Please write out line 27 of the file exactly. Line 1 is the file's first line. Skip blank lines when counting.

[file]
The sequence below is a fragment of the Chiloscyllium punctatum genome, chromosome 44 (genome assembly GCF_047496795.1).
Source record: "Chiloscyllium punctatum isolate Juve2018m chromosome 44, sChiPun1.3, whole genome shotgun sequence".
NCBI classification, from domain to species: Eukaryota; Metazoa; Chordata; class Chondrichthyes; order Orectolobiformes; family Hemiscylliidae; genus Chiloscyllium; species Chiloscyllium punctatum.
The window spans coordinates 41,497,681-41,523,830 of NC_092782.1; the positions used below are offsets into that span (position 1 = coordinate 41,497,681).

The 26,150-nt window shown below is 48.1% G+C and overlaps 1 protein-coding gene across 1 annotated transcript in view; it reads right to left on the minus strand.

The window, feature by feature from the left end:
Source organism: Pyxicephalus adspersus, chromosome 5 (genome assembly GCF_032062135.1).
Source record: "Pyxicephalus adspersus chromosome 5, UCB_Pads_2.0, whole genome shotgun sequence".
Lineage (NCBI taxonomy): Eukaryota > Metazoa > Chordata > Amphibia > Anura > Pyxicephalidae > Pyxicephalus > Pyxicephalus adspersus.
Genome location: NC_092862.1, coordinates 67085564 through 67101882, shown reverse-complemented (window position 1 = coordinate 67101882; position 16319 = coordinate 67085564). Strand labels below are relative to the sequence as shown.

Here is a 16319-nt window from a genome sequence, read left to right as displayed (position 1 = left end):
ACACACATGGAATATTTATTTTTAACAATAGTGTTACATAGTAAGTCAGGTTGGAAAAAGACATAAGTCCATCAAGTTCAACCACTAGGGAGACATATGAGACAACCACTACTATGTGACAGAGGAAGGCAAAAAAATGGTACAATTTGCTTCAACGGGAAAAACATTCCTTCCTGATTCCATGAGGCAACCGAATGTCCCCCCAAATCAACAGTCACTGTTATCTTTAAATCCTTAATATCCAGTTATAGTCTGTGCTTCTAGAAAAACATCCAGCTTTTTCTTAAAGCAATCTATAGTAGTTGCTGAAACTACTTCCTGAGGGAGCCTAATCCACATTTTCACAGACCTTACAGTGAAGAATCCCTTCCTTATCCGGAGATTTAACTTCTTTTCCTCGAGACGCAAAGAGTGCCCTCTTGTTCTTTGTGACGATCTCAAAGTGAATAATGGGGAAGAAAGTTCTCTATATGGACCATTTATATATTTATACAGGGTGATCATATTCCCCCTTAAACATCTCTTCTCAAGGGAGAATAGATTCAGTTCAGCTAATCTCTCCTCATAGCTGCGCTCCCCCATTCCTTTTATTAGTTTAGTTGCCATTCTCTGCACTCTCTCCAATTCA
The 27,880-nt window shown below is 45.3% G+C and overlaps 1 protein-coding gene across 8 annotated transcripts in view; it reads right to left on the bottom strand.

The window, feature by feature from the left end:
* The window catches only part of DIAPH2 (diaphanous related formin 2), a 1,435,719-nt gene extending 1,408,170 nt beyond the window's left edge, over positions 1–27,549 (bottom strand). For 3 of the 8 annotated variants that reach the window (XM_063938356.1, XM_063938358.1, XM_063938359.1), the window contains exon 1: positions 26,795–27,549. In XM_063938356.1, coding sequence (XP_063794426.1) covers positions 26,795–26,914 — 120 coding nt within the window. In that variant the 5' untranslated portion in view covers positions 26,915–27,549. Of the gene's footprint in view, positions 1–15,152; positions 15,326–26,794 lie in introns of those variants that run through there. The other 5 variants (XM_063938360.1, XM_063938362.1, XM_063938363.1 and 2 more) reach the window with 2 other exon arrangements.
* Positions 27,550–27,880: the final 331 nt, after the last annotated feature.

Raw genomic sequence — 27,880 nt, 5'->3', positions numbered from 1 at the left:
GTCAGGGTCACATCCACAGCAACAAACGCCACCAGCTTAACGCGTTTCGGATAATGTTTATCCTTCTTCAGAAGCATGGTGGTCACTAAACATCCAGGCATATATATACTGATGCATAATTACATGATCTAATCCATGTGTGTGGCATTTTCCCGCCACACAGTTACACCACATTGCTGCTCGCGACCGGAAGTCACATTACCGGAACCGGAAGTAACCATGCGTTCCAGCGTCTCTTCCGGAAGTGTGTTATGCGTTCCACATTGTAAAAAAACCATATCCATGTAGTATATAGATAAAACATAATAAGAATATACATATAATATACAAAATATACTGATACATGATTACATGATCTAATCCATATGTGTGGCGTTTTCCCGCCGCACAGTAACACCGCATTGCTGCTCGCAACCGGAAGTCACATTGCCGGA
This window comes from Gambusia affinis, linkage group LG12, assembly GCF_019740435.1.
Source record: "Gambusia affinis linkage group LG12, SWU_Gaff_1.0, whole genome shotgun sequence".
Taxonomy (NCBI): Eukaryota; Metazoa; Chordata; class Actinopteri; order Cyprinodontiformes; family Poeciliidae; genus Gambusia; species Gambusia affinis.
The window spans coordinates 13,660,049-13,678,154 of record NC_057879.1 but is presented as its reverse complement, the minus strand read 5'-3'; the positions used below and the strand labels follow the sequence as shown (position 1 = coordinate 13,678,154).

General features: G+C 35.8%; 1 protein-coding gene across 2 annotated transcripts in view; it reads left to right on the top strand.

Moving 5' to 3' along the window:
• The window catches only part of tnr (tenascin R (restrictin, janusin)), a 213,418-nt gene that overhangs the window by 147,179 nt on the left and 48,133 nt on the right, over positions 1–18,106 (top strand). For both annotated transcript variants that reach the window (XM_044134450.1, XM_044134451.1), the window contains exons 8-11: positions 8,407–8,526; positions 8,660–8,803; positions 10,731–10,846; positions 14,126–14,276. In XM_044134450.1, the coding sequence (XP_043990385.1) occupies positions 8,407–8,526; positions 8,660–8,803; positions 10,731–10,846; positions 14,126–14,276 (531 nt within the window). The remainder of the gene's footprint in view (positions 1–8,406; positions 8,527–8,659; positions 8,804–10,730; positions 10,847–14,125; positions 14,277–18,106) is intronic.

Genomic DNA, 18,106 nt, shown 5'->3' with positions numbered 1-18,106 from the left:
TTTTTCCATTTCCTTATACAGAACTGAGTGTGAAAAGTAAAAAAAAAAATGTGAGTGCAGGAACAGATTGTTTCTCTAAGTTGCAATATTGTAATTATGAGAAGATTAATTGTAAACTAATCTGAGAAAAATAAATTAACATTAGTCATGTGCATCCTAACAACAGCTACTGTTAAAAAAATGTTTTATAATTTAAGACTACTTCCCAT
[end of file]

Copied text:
TTTTTCCATTTCCTTATACAGAACTGAGTGTGAAAAGTAAAAAAAAAAATGTGAGTGCAGGAACAGATTGTTTCTCTAAGTTGCAATATTGTAATTATGAGAAGATTAATTGTAAACTAATCTGAGAAAAATAAATTAACATTAGTCATGTGCATCCTAACAACAGCTACTGTTAAAAAAATGTTTTATAATTTAAGACTACTTCCCAT